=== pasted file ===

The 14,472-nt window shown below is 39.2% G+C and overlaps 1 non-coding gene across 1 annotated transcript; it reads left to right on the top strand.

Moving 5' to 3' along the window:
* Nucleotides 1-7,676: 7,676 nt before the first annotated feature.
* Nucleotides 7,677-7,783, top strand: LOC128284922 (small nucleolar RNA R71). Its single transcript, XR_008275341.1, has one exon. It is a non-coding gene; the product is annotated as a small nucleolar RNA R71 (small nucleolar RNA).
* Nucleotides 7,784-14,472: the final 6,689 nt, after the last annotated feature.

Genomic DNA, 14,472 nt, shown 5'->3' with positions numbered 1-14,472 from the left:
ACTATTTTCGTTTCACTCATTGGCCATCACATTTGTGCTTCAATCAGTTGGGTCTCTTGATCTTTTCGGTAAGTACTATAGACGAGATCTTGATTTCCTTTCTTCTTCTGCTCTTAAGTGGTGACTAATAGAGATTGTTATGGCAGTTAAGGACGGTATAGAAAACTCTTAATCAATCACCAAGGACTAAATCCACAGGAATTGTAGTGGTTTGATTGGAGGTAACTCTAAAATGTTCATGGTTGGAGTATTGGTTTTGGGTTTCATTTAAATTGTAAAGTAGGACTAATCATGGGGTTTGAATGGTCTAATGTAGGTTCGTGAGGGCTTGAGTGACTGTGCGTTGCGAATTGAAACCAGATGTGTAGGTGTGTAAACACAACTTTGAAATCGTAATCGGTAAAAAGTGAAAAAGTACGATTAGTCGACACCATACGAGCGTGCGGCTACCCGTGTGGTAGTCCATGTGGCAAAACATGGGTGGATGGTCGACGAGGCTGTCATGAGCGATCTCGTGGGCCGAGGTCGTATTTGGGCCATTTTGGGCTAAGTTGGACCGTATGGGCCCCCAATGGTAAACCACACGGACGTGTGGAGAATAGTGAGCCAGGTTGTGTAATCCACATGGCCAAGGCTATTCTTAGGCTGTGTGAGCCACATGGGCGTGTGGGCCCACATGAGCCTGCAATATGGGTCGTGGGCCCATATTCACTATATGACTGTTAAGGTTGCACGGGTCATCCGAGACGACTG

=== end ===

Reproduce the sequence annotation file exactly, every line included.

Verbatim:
The 14,472-nt window shown below is 39.2% G+C and overlaps 1 non-coding gene across 1 annotated transcript; it reads left to right on the top strand.

Moving 5' to 3' along the window:
* Nucleotides 1-7,676: 7,676 nt before the first annotated feature.
* Nucleotides 7,677-7,783, top strand: LOC128284922 (small nucleolar RNA R71). Its single transcript, XR_008275341.1, has one exon. It is a non-coding gene; the product is annotated as a small nucleolar RNA R71 (small nucleolar RNA).
* Nucleotides 7,784-14,472: the final 6,689 nt, after the last annotated feature.

Genomic DNA, 14,472 nt, shown 5'->3' with positions numbered 1-14,472 from the left:
ACTATTTTCGTTTCACTCATTGGCCATCACATTTGTGCTTCAATCAGTTGGGTCTCTTGATCTTTTCGGTAAGTACTATAGACGAGATCTTGATTTCCTTTCTTCTTCTGCTCTTAAGTGGTGACTAATAGAGATTGTTATGGCAGTTAAGGACGGTATAGAAAACTCTTAATCAATCACCAAGGACTAAATCCACAGGAATTGTAGTGGTTTGATTGGAGGTAACTCTAAAATGTTCATGGTTGGAGTATTGGTTTTGGGTTTCATTTAAATTGTAAAGTAGGACTAATCATGGGGTTTGAATGGTCTAATGTAGGTTCGTGAGGGCTTGAGTGACTGTGCGTTGCGAATTGAAACCAGATGTGTAGGTGTGTAAACACAACTTTGAAATCGTAATCGGTAAAAAGTGAAAAAGTACGATTAGTCGACACCATACGAGCGTGCGGCTACCCGTGTGGTAGTCCATGTGGCAAAACATGGGTGGATGGTCGACGAGGCTGTCATGAGCGATCTCGTGGGCCGAGGTCGTATTTGGGCCATTTTGGGCTAAGTTGGACCGTATGGGCCCCCAATGGTAAACCACACGGACGTGTGGAGAATAGTGAGCCAGGTTGTGTAATCCACATGGCCAAGGCTATTCTTAGGCTGTGTGAGCCACATGGGCGTGTGGGCCCACATGAGCCTGCAATATGGGTCGTGGGCCCATATTCACTATATGACTGTTAAGGTTGCACGGGTCATCCGAGACGACTG